sleepymaggie: (Default)
[personal profile] sleepymaggie
Last week I went and saw Tom Hooper's Les Miserables. It's not a story that I was previously familiar with -- I've never seen the play and I didn't read any summaries before I went.

I did not particularly like the movie. I left the theater feeling confused and off-balance.

Spoilers below. I wrote a lot.



At first I thought it was just the story itself. I know that lots of people find it very lovely and romantic and passionate and sad. Mostly I couldn't figure out why the main Police Type Guy (Russel Crowe in the movie) was somehow always in charge of whatever place Sad Do-Gooder Man (Hugh Jackman) was living -- be it as prison warden, or random city police man chief, or as some big-shot in Paris. They just always happened to bump into each other, across the whole wide world of France. Plus I'm not sure I entirely buy-into Police Type Guy's obsession -- I guess there are no murderers in France during this time period and that parole jumpers are a serious problem.

Really, I could go on on and on about the story -- so many weird choices -- but really, when I think about it, none of it is that big a deal. It' theater ogic -- it's the logic of a grand musical with actors singing and shouting right in front of you, live. It doesn't really have to make logical sense, it just has to convey a grand vision and story.

So th real roblem of Tom Hooper's Les Mis is that it' Tom Hooper's es Mis.

The movie is shot in a weird way. It's not something that jumps out at you at first -- this isn't found footage, they didn't strap the camera to a ceiling fan. But when you go back and think about it, you realize there are far too many close-ups, and not just any close-ups, but ones where the actors are staring right into the camera for minutes at a time.

This became much clearer to me when I checked out the new review of the movie by Film Crit Hulk. There are always a few problems to Film Crit Hulk's reviews (he over apologizes for his opinions, sometimes to the tune of several paragraphs), but in the end he makes a really good point about the film. I'm going to pull out a chunk for you now, so you can get the gist of my (his) point:

"THE EXPERIENCE OF WATCHIN LES MISÉRABLES S ONE OF THE WEIRDEST THAT YOU CAN HAVE IN A MOVIE THEATER.


ON THE SURFACE, YOU HAVE THESE DELICATE, SOULFUL PERFORMANCES THAT YOU DO TRULY GET TO SEE. THERE'S NO DENYING THAT. THE PERFORMANCES ARE ON FULL DISPLAY. AND YOU ALSO GET TO HAVE THIS BEAUTIFUL MUSIC THAT SO MANY PEOPLE ARE GETTING TO DISCOVER FOR THE FIRST TIME OR MAYBE EVEN RE-DISCOVER AGAIN. AFTER ALL, THE SHOW O LES MIS S GREAT AND HULK HAS SEEN IT MANY TIMES. THE STORY. THE TRAGEDY. THE THEMES. THE WORDS. THE SOUNDS. ALL OF THESE THINGS HAVE BECOME CLASSIC FOR A REASON.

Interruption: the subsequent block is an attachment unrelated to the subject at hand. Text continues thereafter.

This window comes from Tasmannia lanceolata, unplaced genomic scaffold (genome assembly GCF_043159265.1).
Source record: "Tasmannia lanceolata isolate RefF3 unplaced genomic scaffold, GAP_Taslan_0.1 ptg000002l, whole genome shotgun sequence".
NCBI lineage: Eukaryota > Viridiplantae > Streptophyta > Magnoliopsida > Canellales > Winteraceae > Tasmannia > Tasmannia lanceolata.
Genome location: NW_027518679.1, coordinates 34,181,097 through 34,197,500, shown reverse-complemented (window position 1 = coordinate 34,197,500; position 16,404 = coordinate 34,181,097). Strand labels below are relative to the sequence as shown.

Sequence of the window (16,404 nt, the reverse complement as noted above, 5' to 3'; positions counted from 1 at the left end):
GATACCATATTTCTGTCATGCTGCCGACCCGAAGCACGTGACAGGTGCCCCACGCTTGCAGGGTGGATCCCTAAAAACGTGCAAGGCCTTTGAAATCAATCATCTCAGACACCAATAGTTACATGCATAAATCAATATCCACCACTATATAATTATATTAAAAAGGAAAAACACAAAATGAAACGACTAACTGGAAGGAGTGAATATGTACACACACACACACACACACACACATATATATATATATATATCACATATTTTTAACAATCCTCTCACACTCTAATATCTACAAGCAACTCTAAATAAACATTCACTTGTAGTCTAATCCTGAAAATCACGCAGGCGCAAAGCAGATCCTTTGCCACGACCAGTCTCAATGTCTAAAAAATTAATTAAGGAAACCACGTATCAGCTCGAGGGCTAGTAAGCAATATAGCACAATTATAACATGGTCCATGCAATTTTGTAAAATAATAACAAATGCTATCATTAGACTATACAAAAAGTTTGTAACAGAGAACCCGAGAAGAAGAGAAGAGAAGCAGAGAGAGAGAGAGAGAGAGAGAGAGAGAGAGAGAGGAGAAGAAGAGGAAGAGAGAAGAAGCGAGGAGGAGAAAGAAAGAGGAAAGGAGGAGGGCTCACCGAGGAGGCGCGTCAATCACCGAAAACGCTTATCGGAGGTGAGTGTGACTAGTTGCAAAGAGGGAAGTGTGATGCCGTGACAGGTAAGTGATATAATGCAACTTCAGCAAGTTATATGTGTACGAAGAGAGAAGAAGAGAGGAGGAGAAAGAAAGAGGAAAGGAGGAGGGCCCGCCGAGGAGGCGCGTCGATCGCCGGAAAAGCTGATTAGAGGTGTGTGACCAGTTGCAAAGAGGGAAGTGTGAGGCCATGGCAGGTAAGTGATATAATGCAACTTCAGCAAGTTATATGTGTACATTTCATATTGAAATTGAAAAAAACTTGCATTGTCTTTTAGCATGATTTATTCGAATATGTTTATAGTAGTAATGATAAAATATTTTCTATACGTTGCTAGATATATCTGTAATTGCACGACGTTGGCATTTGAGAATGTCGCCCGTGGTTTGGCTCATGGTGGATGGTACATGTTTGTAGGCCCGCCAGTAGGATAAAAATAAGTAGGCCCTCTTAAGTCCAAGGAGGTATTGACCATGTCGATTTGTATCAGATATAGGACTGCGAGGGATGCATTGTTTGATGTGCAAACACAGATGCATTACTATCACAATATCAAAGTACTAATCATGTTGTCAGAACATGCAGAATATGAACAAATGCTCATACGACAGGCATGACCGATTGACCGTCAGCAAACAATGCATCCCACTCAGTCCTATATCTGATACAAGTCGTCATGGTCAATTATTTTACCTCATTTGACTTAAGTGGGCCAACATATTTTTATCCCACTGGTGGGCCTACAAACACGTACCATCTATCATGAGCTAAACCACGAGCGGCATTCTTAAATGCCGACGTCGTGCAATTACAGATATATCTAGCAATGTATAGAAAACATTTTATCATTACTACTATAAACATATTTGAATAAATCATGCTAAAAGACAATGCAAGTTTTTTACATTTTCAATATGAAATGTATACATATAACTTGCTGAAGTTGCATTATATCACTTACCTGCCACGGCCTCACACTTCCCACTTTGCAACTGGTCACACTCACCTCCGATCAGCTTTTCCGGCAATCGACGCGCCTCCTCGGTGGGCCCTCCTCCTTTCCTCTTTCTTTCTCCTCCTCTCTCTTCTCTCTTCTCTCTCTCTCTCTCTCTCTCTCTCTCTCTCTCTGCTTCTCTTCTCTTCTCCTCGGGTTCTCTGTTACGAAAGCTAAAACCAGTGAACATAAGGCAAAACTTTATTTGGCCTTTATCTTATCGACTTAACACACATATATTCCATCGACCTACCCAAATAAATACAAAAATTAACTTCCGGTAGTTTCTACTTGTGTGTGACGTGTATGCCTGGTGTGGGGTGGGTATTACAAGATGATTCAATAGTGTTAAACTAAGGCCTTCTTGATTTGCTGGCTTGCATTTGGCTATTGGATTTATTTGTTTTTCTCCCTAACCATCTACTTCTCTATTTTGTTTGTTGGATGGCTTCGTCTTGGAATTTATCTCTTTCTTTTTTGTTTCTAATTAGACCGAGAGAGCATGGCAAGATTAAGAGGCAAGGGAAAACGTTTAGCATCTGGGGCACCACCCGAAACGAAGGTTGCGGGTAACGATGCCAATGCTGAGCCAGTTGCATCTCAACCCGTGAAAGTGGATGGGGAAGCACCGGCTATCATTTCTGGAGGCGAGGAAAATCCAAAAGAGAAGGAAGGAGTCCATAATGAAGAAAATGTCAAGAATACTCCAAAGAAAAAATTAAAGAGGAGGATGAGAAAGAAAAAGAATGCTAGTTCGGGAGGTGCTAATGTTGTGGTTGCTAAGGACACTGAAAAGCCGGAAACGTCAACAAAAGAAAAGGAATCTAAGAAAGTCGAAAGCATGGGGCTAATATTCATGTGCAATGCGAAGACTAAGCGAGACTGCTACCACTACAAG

AND YET THE FILM SOMEHOW DOES NOT DO IT JUSTICE. IT DOES NOT STRIKE THE CHORD IT NEEDS TO. HULK MEAN, IT BARELY WORKS IN A PURELY FUNCTIONAL WAY BECAUSE ALL THE THINGS HULK CITES ABOVE REGISTER FOR YOU, BU JUST BARELY. AND HULK IS POSITIVE THAT SO MANY PEOPLE WALKED OUT OF THE FILM FEELING LIKE SOMETHING WAS WRONG. MAYBE THEY JUST SAID IT FELT TOO LONG, OR DELVED INTO THE STANDARD LIST OF COMPLAINTS YOU HEAR FROM MOVIE-GOERS ABOUT WHATEVER IS THE MOST TANGIBLE DETAIL...

AND WHAT YOU PERHAPS DID NOT REALIZE WAS THAT YOUR EYE WAS CONSTANTLY AT WAR WITH YOUR EXPERIENCE.

TOM HOOPER WANTED TO MAKE AN INTIMATE FILM. HE WANTED TO MAKE AN ORGANIC FILM. HE WANTED TO MAKE AN EPIC FILM. HE WANTED TO MAKE AN INTERESTING FILM.

AND INSTEAD OF PICKING THE MOMENTS TO DO THOSE THINGS HE JUST SHOTTHE ENTIRE FUCKING MOVIE N HAND-HELD, DUTCH-ANGLED, WIDE-ANGLED, HEY-KEY-LIT, CLOSE-UPS WITH ACTORS STARING DIRECTLY INTO THE CAMERA.

... OKAY.

LET'S GO BACK UP TO THE BASICS SECTION AND LOOK AT THE AFFECTATION OF EACH OF THOSE DECISIONS.

SO HE WANTED TO TAKE A SOULFUL MOVIE, RIFE WITH DRAMA AND TRAGEDY, TELLING A TRULY EPIC, CLASSIC STORY BOTH IN TERMS OF SCOPE AND POLITICS, A STORY THAT FEATURES AN EMOTIONAL PERSONAL JOURNEY SPANNING DECADES WITH ALL THE CHARACTERS SINGING SONGS ABOUT HOPE AND LONGING...

AND HE FILMED IT IN A WAY THAT CONVEYS CHAOS AND DISCORD, OFF-KILTER WORLDS, SURREALISM, EVERYTHING-IS-GOING-TO-BE-OKAY-ROMANTIC-COMEDY-ISM AND E OVERUSED THE MOST POWERFUL TOOL OF CINEMATIC STORY CONTROL, CLOSE-UPS, BY DOING IT THE ENTIRE TIME, MEANWHILE EMPLOYING AN EQUAL METHOD THAT UNDOES THAT CLOSE-UP EFFECT BY HAVING THE CHARACTERS LOOK DIRECTLY AT THE CAMERA, WHICH HAS THE SOLE EFFECT OF BREAKING THE FOURTH WALL AND MAKING THE AUDIENCE UNCOMFORTABLE!?!??!?!?!?!?!?!?